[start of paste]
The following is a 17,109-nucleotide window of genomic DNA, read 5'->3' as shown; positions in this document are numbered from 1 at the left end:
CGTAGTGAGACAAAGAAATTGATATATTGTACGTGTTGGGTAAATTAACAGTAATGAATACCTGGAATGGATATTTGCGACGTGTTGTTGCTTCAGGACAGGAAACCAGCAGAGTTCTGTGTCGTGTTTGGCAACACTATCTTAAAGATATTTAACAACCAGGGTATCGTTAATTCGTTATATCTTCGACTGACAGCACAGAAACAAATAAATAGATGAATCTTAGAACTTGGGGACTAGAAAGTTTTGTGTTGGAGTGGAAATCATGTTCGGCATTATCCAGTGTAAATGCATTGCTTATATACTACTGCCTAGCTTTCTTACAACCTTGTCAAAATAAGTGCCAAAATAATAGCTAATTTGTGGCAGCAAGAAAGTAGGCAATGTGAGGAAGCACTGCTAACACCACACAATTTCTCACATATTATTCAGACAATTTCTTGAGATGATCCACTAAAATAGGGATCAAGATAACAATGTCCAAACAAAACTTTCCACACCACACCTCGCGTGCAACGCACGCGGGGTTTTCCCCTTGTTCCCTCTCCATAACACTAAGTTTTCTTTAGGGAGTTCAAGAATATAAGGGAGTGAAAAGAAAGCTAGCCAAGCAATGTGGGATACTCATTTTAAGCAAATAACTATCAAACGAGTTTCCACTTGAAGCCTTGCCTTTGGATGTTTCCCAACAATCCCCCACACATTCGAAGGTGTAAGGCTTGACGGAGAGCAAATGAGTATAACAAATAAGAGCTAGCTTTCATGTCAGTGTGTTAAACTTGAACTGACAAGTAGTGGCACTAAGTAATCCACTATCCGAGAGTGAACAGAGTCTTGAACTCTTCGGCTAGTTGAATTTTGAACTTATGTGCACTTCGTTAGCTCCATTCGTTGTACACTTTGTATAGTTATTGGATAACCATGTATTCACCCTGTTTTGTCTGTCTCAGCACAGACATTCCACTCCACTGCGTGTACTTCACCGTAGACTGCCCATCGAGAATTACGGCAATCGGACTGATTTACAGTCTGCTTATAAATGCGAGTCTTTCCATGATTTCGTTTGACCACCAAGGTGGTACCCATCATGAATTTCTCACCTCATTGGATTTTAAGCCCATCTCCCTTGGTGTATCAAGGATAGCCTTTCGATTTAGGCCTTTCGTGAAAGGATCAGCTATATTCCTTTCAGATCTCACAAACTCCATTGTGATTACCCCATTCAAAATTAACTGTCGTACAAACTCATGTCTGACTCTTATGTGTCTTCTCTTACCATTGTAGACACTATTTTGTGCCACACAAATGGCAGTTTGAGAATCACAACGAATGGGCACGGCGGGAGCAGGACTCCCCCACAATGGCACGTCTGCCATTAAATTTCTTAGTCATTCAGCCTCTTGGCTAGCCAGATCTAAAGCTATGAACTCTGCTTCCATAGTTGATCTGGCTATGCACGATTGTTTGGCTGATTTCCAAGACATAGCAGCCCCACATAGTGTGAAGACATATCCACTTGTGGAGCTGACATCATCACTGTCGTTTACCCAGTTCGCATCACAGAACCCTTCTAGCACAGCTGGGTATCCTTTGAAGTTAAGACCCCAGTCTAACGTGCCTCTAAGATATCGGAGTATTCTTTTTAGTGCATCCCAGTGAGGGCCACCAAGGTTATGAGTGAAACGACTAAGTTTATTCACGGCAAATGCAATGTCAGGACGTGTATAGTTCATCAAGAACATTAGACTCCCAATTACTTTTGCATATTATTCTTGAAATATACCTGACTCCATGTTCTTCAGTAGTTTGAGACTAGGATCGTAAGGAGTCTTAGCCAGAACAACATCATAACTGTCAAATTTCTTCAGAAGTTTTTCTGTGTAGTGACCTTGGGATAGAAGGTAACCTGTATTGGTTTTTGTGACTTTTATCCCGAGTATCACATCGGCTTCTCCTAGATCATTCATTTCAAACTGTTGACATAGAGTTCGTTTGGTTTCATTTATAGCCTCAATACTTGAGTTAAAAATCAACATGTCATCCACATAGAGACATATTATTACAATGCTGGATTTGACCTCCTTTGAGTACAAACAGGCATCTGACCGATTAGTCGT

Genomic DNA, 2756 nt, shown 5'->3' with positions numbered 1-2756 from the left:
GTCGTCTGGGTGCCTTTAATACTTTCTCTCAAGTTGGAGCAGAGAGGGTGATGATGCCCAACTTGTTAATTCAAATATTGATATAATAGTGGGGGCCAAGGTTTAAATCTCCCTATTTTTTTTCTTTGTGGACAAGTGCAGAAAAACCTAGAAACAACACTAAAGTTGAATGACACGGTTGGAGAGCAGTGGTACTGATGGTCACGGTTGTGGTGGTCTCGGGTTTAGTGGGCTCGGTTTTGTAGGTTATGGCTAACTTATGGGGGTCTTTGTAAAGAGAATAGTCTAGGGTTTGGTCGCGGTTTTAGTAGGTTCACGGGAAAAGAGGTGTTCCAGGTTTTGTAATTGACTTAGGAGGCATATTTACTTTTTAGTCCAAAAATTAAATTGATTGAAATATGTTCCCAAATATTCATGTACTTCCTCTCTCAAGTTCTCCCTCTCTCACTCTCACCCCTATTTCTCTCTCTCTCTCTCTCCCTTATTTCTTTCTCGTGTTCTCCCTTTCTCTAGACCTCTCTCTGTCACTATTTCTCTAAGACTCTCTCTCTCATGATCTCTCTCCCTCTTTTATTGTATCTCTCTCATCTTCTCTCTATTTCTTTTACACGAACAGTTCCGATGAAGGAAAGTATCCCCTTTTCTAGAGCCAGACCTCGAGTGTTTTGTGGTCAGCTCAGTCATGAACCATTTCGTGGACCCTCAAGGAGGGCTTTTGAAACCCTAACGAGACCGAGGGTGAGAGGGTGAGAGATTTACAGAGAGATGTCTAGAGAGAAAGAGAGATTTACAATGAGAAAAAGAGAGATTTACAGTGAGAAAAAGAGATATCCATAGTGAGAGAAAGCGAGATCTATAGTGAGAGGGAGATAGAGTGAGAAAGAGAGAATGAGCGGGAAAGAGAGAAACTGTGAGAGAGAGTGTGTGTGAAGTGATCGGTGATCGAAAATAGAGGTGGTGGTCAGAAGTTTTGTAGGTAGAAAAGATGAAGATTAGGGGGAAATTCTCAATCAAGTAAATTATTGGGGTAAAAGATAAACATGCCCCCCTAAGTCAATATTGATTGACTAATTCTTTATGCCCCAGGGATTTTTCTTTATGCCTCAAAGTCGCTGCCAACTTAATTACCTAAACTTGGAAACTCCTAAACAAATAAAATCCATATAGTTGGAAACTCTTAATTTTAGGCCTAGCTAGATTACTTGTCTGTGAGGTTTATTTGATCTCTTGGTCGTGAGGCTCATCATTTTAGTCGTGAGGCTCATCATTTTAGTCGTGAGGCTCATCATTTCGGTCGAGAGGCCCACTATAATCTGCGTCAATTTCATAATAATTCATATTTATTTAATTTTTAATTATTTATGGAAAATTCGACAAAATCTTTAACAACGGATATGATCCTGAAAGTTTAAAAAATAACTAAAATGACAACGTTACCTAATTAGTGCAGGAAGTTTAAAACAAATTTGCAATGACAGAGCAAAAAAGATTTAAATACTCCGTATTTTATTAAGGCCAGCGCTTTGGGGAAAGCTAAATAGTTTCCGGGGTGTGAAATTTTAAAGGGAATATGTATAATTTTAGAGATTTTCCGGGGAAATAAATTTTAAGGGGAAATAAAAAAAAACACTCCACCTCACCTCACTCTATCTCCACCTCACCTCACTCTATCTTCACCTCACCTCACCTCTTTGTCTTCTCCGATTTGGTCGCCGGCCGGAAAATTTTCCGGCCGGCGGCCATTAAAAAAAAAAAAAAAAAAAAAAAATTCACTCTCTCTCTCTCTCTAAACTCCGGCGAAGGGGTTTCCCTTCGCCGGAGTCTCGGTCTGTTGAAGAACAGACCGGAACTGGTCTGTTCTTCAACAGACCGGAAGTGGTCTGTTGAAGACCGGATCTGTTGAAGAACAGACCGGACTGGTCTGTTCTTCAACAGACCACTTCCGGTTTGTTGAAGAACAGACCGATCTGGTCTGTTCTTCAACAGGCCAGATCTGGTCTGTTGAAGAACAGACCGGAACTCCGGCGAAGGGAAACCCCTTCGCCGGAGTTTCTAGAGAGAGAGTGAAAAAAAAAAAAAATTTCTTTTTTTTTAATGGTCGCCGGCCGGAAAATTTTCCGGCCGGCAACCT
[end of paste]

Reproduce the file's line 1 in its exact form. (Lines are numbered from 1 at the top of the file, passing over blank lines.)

The following is a 17,109-nucleotide window of genomic DNA, read 5'->3' as shown; positions in this document are numbered from 1 at the left end: